Moments of inertia of the lunar globe, and their bearing on chemical differentiation of its outer layers
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It is pointed out that the observed moments of inertia of the Moon, disclosed by its librations, are influenced mainly by the distribution of mass in the outer zone in which the lithostatic pressure is less than 10 kb (i.e., in the outer shell not more than 200 km deep); and a conspicuous departure of such moments from those expected in hydrostatic equilibrium disclosed that these layers could never have been fluid. In the same way, the actual shape of the lunar surface cannot represent a solidified surface of a fluid, petrified at any distance from the Earth.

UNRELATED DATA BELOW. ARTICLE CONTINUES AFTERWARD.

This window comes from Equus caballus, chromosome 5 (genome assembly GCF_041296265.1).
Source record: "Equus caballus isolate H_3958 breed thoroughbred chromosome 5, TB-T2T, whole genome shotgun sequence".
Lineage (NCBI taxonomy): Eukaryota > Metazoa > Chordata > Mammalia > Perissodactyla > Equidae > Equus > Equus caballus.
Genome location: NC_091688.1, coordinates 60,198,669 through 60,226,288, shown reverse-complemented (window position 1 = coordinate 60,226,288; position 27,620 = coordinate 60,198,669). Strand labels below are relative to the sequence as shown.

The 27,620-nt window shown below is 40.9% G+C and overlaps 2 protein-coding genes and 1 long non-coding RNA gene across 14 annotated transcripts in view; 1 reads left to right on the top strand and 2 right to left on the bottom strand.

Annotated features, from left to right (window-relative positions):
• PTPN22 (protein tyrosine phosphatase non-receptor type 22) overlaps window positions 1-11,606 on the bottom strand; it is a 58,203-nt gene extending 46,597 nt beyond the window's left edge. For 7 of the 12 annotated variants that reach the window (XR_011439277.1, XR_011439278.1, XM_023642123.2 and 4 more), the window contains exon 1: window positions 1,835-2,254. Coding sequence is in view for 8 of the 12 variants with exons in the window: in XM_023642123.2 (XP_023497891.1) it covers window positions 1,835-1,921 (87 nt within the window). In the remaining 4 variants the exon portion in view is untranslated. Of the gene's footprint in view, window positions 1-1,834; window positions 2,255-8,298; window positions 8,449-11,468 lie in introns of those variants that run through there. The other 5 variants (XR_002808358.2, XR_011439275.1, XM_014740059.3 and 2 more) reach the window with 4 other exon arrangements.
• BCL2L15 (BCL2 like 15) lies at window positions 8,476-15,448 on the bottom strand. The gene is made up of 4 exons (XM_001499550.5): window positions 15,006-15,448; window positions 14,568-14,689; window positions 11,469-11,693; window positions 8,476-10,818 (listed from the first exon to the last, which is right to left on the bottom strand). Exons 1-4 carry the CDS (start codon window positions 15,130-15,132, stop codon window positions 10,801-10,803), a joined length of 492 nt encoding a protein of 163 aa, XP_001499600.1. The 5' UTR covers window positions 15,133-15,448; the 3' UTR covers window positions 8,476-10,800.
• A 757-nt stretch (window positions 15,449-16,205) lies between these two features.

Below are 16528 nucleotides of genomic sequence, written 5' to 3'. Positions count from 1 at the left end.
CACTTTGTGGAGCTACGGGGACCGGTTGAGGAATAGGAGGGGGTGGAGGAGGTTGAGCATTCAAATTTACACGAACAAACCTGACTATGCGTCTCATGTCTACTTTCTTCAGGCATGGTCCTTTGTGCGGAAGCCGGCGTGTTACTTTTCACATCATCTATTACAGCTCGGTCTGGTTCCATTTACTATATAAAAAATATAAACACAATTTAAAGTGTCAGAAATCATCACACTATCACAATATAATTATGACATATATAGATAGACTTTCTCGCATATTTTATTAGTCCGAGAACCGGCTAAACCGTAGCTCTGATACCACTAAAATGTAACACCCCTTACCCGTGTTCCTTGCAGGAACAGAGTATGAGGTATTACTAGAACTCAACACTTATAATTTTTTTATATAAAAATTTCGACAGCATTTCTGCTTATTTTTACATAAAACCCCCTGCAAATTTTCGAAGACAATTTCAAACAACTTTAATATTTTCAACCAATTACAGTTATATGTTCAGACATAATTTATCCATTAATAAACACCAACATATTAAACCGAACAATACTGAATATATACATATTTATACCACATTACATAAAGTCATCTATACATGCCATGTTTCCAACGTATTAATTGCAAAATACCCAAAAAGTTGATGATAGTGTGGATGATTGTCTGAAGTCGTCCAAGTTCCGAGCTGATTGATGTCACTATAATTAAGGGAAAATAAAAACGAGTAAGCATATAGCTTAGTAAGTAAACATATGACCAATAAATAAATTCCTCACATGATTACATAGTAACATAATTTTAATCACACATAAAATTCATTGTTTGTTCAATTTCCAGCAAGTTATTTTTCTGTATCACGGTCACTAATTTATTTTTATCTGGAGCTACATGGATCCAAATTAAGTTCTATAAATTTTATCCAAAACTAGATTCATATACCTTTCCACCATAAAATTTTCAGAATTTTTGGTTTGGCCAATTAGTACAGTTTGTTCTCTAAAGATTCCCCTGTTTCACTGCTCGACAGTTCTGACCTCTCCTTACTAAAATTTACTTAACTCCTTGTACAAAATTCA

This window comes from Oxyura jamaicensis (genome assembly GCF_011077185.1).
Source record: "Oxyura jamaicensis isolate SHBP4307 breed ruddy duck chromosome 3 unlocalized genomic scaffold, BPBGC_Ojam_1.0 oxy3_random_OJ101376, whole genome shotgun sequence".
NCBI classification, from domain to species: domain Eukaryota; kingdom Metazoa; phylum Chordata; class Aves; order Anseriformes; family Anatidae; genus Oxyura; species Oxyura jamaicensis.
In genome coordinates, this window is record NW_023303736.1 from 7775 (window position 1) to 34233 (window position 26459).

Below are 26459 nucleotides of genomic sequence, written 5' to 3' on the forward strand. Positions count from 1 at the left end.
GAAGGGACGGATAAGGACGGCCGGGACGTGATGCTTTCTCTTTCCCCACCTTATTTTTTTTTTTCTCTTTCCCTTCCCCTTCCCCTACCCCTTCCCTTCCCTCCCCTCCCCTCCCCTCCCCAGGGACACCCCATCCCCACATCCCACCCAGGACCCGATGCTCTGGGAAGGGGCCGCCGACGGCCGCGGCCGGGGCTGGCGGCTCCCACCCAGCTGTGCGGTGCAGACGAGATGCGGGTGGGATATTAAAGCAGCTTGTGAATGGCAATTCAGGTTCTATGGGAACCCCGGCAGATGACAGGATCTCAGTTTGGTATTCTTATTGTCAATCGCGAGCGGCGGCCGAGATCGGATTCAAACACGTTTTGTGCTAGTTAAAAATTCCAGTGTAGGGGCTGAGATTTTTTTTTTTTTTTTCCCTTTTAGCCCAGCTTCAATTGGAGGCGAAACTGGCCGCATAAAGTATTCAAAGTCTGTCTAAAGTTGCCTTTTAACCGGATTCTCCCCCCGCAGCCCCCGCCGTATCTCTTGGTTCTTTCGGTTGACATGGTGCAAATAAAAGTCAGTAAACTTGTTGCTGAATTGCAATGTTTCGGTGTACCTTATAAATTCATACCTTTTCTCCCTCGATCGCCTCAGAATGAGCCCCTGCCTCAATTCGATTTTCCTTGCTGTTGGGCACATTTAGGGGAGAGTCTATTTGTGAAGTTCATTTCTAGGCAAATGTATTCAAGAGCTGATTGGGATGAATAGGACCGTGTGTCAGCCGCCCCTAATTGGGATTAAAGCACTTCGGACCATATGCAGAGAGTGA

The shape of the Moon, and differences of its moments of inertia must reflect the way in which the initial process of cold accretion fell short of producing a globe with strictly spherically-symmetrical stratification of material; and has nothing to do with tides - present or fossil. Such melting or lava flows as may have occurred at the Moon's surface from time to time must have remained localized, and without much effect on the dynamical properties of the Moon. A global ocean of molten magma some 200 km in depth (postulated sometimes to provide a reservoir in which the differentiation of elements exhibited by surface rocks could have taken place) at any time in the past is incompatible with the dynamical evidence on the motion of the Moon about its center of gravity.
KeywordsStratification Outer Layer Dynamical Property Lava Flow Outer Shell
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